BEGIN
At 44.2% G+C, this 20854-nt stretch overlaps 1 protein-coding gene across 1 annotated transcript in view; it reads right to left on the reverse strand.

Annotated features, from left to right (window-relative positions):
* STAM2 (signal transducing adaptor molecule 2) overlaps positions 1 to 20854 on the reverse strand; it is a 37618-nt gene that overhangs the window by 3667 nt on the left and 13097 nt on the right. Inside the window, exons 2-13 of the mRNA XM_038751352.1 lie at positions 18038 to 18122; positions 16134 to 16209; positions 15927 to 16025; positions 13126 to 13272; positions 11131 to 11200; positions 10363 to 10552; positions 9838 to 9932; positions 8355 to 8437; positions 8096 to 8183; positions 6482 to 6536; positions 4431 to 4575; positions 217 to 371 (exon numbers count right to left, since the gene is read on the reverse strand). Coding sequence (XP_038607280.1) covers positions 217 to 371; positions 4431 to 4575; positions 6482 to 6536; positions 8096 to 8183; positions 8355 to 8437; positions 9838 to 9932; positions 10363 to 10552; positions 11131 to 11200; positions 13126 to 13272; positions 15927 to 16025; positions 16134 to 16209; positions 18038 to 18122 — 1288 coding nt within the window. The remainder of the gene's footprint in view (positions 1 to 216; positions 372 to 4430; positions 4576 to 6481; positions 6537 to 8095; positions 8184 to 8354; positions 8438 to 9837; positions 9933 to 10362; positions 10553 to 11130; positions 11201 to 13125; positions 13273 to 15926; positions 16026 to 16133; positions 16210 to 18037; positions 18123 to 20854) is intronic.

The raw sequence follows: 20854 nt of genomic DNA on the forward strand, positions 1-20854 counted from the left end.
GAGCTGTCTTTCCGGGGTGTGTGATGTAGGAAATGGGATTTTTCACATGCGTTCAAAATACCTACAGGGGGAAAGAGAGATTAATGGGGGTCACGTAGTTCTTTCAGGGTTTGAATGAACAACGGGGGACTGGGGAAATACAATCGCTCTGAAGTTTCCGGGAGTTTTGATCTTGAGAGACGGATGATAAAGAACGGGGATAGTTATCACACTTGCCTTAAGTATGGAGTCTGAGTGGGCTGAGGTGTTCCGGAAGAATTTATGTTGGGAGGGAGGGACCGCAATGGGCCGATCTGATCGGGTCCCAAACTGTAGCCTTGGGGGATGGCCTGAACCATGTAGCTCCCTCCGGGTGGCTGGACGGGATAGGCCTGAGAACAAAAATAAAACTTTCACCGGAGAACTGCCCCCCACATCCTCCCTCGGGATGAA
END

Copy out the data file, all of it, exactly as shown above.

At 44.2% G+C, this 20854-nt stretch overlaps 1 protein-coding gene across 1 annotated transcript in view; it reads right to left on the reverse strand.

Annotated features, from left to right (window-relative positions):
* STAM2 (signal transducing adaptor molecule 2) overlaps positions 1 to 20854 on the reverse strand; it is a 37618-nt gene that overhangs the window by 3667 nt on the left and 13097 nt on the right. Inside the window, exons 2-13 of the mRNA XM_038751352.1 lie at positions 18038 to 18122; positions 16134 to 16209; positions 15927 to 16025; positions 13126 to 13272; positions 11131 to 11200; positions 10363 to 10552; positions 9838 to 9932; positions 8355 to 8437; positions 8096 to 8183; positions 6482 to 6536; positions 4431 to 4575; positions 217 to 371 (exon numbers count right to left, since the gene is read on the reverse strand). Coding sequence (XP_038607280.1) covers positions 217 to 371; positions 4431 to 4575; positions 6482 to 6536; positions 8096 to 8183; positions 8355 to 8437; positions 9838 to 9932; positions 10363 to 10552; positions 11131 to 11200; positions 13126 to 13272; positions 15927 to 16025; positions 16134 to 16209; positions 18038 to 18122 — 1288 coding nt within the window. The remainder of the gene's footprint in view (positions 1 to 216; positions 372 to 4430; positions 4576 to 6481; positions 6537 to 8095; positions 8184 to 8354; positions 8438 to 9837; positions 9933 to 10362; positions 10553 to 11130; positions 11201 to 13125; positions 13273 to 15926; positions 16026 to 16133; positions 16210 to 18037; positions 18123 to 20854) is intronic.

The raw sequence follows: 20854 nt of genomic DNA on the forward strand, positions 1-20854 counted from the left end.
GAGCTGTCTTTCCGGGGTGTGTGATGTAGGAAATGGGATTTTTCACATGCGTTCAAAATACCTACAGGGGGAAAGAGAGATTAATGGGGGTCACGTAGTTCTTTCAGGGTTTGAATGAACAACGGGGGACTGGGGAAATACAATCGCTCTGAAGTTTCCGGGAGTTTTGATCTTGAGAGACGGATGATAAAGAACGGGGATAGTTATCACACTTGCCTTAAGTATGGAGTCTGAGTGGGCTGAGGTGTTCCGGAAGAATTTATGTTGGGAGGGAGGGACCGCAATGGGCCGATCTGATCGGGTCCCAAACTGTAGCCTTGGGGGATGGCCTGAACCATGTAGCTCCCTCCGGGTGGCTGGACGGGATAGGCCTGAGAACAAAAATAAAACTTTCACCGGAGAACTGCCCCCCACATCCTCCCTCGGGATGAA